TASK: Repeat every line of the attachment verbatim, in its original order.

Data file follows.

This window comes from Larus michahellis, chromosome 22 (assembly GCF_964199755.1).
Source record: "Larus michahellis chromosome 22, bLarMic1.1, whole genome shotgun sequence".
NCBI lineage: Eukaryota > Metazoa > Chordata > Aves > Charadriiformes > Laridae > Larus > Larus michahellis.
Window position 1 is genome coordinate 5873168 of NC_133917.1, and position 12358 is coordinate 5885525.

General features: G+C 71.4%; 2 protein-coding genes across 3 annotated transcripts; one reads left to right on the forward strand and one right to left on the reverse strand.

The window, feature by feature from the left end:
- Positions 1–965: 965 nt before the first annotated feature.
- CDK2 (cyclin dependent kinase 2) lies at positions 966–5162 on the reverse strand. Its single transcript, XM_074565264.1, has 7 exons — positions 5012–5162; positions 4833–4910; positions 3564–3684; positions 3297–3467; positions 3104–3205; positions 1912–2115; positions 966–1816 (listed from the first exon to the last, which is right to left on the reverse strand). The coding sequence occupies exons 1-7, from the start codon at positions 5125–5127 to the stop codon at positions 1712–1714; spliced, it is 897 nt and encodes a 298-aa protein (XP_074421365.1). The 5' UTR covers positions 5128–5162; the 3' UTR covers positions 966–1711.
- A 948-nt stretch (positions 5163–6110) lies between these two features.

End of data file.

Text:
This window comes from Larus michahellis, chromosome 22 (assembly GCF_964199755.1).
Source record: "Larus michahellis chromosome 22, bLarMic1.1, whole genome shotgun sequence".
NCBI lineage: Eukaryota > Metazoa > Chordata > Aves > Charadriiformes > Laridae > Larus > Larus michahellis.
Window position 1 is genome coordinate 5873168 of NC_133917.1, and position 12358 is coordinate 5885525.

General features: G+C 71.4%; 2 protein-coding genes across 3 annotated transcripts; one reads left to right on the forward strand and one right to left on the reverse strand.

The window, feature by feature from the left end:
- Positions 1–965: 965 nt before the first annotated feature.
- CDK2 (cyclin dependent kinase 2) lies at positions 966–5162 on the reverse strand. Its single transcript, XM_074565264.1, has 7 exons — positions 5012–5162; positions 4833–4910; positions 3564–3684; positions 3297–3467; positions 3104–3205; positions 1912–2115; positions 966–1816 (listed from the first exon to the last, which is right to left on the reverse strand). The coding sequence occupies exons 1-7, from the start codon at positions 5125–5127 to the stop codon at positions 1712–1714; spliced, it is 897 nt and encodes a 298-aa protein (XP_074421365.1). The 5' UTR covers positions 5128–5162; the 3' UTR covers positions 966–1711.
- A 948-nt stretch (positions 5163–6110) lies between these two features.